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Car wash for local wrestler Saturday

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Nathaniel Wood

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Nathaniel Wood, 9, plays pool at Ronald McDonald House in Seattle.

— A Sunnyside Lil Grapplers wrestler is still being treated for a rare blood disease and the wrestling team is hosting a car wash Saturday to help his family.

Nathaniel Wood, 9, is the son of Isabel and Steve “Woody” Wood of Sunnyside.

April 24 the youngster was diagnosed with Severe Aplastic Anemia for which he is being treated at Children’s Hospital.

The disease is currently being treated with medications, “Woody” Wood said.

If the treatment is ineffective, doctors told the family Nathaniel will need a bone marrow transplant. “Woody” said the family and doctors hope that isn’t necessary.

He said it is unknown specifically how Nathaniel acquired the disease. “It could have been triggered by a virus or infection.”

The disease prevents Nathaniel’s bone marrow from making its own blood platelets, “Woody” said.

“Nathaniel will be on the medication for about a year,” he said.

In the meantime, Nathaniel must stay in Seattle for another 6-8 months. “Woody” has taken a leave of absence from his job and Isabel Wood is working fewer hours, traveling to and from home regularly.

“She has to be the primary bread winner,” Woody said of his wife, who is trying to balance her need to be with her oldest child and the need to keep her joy.

The couple also has a 6-year-old who gets to visit his older brother on the weekends, Woody said.

“He hears things and we have to tell him his brother is going to fight hard,” Woody said.

He said Nathaniel is handling his circumstances well.

“He’s strong and cheerful and that’s a plus,” Woody said.

It can be difficult being away from home and having limits to where the family can take the 9-year-old. “We can’t take him certain places because he could get sick,” Woody said.

Nathaniel Wood said it’s hard to be away from friends and family, but he is making new friends.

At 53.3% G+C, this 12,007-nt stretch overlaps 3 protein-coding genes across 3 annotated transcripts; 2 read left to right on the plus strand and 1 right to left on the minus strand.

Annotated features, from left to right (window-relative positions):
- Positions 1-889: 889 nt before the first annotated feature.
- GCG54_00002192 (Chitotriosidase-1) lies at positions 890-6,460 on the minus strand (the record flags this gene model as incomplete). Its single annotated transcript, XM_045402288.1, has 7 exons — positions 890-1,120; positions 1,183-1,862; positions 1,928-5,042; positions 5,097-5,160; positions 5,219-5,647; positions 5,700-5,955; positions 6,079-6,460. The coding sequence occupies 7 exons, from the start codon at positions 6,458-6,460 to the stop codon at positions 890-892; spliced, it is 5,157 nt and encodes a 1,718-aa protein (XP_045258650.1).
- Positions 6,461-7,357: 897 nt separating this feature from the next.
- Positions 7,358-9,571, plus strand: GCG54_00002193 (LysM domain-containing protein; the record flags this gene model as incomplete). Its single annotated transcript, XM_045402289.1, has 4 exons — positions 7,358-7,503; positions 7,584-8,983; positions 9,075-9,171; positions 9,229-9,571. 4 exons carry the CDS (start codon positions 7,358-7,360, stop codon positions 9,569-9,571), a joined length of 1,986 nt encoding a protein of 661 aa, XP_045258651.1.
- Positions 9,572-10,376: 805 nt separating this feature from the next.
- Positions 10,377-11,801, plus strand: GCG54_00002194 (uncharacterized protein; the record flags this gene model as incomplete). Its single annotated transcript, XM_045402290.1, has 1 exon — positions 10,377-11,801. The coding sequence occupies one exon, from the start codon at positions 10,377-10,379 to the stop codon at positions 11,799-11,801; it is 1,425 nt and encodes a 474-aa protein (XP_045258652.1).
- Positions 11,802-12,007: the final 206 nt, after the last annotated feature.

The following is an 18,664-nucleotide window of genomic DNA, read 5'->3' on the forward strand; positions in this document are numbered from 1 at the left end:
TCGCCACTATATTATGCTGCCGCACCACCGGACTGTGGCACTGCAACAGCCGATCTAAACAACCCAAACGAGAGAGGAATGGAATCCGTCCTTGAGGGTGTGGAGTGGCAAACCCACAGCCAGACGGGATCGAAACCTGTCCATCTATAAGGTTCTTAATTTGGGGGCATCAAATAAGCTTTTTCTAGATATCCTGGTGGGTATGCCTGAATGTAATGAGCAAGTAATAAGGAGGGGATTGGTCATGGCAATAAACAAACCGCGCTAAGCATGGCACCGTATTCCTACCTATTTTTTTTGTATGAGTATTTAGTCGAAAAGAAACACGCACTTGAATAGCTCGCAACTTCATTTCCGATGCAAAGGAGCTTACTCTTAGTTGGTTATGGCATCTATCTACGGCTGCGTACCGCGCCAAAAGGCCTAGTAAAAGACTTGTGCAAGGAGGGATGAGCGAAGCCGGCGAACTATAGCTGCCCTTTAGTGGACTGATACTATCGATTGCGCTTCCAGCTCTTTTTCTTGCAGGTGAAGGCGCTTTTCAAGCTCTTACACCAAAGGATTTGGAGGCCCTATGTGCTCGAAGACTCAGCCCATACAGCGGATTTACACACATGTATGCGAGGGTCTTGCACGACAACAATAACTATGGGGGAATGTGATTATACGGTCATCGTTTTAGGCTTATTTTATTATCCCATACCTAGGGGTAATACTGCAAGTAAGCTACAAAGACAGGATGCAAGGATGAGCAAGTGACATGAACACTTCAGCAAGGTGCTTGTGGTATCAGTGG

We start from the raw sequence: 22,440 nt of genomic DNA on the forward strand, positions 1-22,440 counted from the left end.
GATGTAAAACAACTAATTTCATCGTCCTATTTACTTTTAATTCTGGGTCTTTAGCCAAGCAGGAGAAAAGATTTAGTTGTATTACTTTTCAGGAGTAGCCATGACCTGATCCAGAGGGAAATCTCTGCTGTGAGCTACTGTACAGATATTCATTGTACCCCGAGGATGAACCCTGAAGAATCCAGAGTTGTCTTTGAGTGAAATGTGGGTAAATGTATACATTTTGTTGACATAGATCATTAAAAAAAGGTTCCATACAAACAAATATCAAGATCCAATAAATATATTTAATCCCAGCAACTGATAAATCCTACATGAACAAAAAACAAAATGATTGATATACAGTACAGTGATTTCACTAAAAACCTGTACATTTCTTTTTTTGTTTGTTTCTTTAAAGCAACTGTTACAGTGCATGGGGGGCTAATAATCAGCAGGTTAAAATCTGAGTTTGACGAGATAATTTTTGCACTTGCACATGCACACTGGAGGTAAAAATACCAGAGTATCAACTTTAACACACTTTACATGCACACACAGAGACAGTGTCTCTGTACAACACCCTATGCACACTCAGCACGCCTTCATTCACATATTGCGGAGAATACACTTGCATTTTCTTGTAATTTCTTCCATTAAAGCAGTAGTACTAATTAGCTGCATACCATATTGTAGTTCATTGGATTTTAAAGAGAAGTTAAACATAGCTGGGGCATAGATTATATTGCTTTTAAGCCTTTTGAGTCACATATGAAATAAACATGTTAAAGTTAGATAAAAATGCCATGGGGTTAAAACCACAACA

“I like that I get to play pool,” he said. “I made a new friend, Miguel, from Seattle... he likes to play basketball,” he said.

Getting to meet all the doctors and nurses is like an adventure, the youngster said.

“What’s hard is keeping the stress levels down,” Woody said.

He said living daily in a small, 4-room space can be difficult. When Nathaniel is in the hospital, the one-room space becomes even more difficult.

“You have to figure out how not to get anxious and stressed or angry,” Woody said.

The family learned there is one place to help them make the most of the situation. Ronald McDonald House provides them day passes, allowing them use of the basketball courts and different play areas. The family is able to wash clothing and if they need, use a kitchen there, Woody said.

“I am glad we have it,” he said. “We’d love to take him to the arcade down the street, but there is too much potential of Nathaniel getting sick.”

Daniel Guillen said proceeds from Saturday’s 11 a.m. to 3 p.m. car wash in The Daily Sun’s parking lot, 600 S. Sixth Street in Sunnyside, all go to the family to help with travel costs and basic needs, as well as any medical costs not covered by insurance.

“If cars are still arriving, they won’t be turned away,” he said.

All the supplies for the car wash are being donated by the team.

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